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Simple answers to museum complexity

CONCRETE QUARTERLY - BUILDING STUDY

Zaha Hadid's vast Phaeno Science Centre in Wolfsburg, Germany, blurs the traditional boundaries between structural elements.Engineer Adams Kara Taylor therefore had to take a new approach to the supply of information The Phaeno Science Centre in Wolfsburg, northern Germany, appears, in the words of its designer, as 'a mysterious object, giving rise to curiosity and discovery'.

The museum building occupies a high-profile site at the end point of a chain of important cultural buildings - by Aalto, Scharoun and Schweger - in the town and also provides new public spaces both within and outside its walls.

According to the designer, Zaha Hadid Architects, 'the visitor is faced with a degree of complexity and strangeness', which is ruled by 'a very specific system of structural organisation'.

In simple terms, the building consists of a basement car park out of which rise 10 reinforcedconcrete 'cones', flaring out to support the main exhibition space two storeys above. Each cone is of a different geometric shape, and they all change shape as they rise. Four of the cones continue through the exhibition concourse to support the steelframed, metal-clad roof.

It is a vast building, measuring 150 x 80m and encompassing 12,000m 2of exhibition space. The cones, main floor slab and much of the facade are made from in situ reinforced concrete without a single movement joint.

Although there might be 'very specific structural organisation', it is not a traditional hierarchical system of primary and secondary structural elements. Instead, the cones, slab and facade act together as a single structure. 'The facade is sometimes being supported by the slab, and sometimes it is supporting the slab, ' explains Julian Birbeck, design engineer with the building's structural engineer, Adams Kara Taylor (AKT).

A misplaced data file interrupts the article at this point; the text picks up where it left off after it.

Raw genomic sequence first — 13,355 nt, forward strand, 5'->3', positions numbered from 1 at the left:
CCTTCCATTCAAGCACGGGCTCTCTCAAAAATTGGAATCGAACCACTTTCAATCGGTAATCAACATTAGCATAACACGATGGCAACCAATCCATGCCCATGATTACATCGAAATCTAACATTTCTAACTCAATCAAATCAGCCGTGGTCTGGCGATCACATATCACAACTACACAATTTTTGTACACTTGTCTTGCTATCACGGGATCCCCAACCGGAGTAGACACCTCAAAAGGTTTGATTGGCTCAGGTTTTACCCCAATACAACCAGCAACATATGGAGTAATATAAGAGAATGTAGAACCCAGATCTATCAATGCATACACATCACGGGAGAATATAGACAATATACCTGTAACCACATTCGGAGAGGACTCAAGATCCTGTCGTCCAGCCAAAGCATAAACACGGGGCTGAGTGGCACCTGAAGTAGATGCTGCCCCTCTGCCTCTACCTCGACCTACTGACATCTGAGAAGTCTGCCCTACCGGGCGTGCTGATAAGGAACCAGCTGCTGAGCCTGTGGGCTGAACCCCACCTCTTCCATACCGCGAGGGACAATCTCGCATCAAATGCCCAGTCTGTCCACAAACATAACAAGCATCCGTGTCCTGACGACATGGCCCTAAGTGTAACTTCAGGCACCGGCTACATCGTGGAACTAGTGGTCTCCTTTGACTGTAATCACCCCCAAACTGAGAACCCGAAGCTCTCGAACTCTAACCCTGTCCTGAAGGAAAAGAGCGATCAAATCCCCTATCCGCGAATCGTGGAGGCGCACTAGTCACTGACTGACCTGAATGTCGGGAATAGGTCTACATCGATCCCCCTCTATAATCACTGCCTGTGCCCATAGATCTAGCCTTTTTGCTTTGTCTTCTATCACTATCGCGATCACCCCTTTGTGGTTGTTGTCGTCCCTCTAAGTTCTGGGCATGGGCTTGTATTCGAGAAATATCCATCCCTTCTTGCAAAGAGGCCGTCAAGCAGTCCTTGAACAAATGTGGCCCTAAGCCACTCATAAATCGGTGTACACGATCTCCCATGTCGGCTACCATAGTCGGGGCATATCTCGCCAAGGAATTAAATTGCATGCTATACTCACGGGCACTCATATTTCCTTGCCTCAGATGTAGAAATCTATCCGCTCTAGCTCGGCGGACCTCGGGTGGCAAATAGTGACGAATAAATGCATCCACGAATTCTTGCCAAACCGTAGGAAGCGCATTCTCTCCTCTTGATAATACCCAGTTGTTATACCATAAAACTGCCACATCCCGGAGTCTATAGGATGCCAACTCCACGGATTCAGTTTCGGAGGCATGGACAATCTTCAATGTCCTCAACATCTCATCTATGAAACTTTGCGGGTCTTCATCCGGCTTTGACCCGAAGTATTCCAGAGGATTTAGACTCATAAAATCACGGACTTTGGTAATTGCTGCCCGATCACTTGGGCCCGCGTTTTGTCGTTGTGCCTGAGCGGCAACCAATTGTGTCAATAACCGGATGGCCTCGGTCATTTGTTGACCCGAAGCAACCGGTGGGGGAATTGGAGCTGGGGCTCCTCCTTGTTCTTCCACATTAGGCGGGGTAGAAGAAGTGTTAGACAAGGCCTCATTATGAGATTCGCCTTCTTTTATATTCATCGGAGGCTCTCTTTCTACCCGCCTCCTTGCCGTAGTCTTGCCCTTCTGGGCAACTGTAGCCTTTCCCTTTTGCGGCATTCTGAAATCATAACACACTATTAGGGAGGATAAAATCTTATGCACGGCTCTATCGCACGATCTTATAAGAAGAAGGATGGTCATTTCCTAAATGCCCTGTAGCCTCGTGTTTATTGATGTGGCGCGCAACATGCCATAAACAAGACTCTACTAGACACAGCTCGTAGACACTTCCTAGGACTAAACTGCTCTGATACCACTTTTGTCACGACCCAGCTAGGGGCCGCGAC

'The cone walls are inclined up to 45infinity, which blurs the boundaries between walls and floors.'

This blurring also occurs in the relationship between the cones and the slab. Although the cones are the main support for the building, they also depend on the slab for restraint. As Paul Scott, AKT's project engineer, says: 'The building is fooling itself a lot of the time.'

The single life The only way for AKT to approach the structural design of the building was to treat it as a single entity, rather than breaking it down into traditional elements, and then analyse the whole building for gravity loads, thermal loads and shrinkage in one model. 'It meant we could break free from the traditional engineering approach of beams and columns, ' says Birbeck.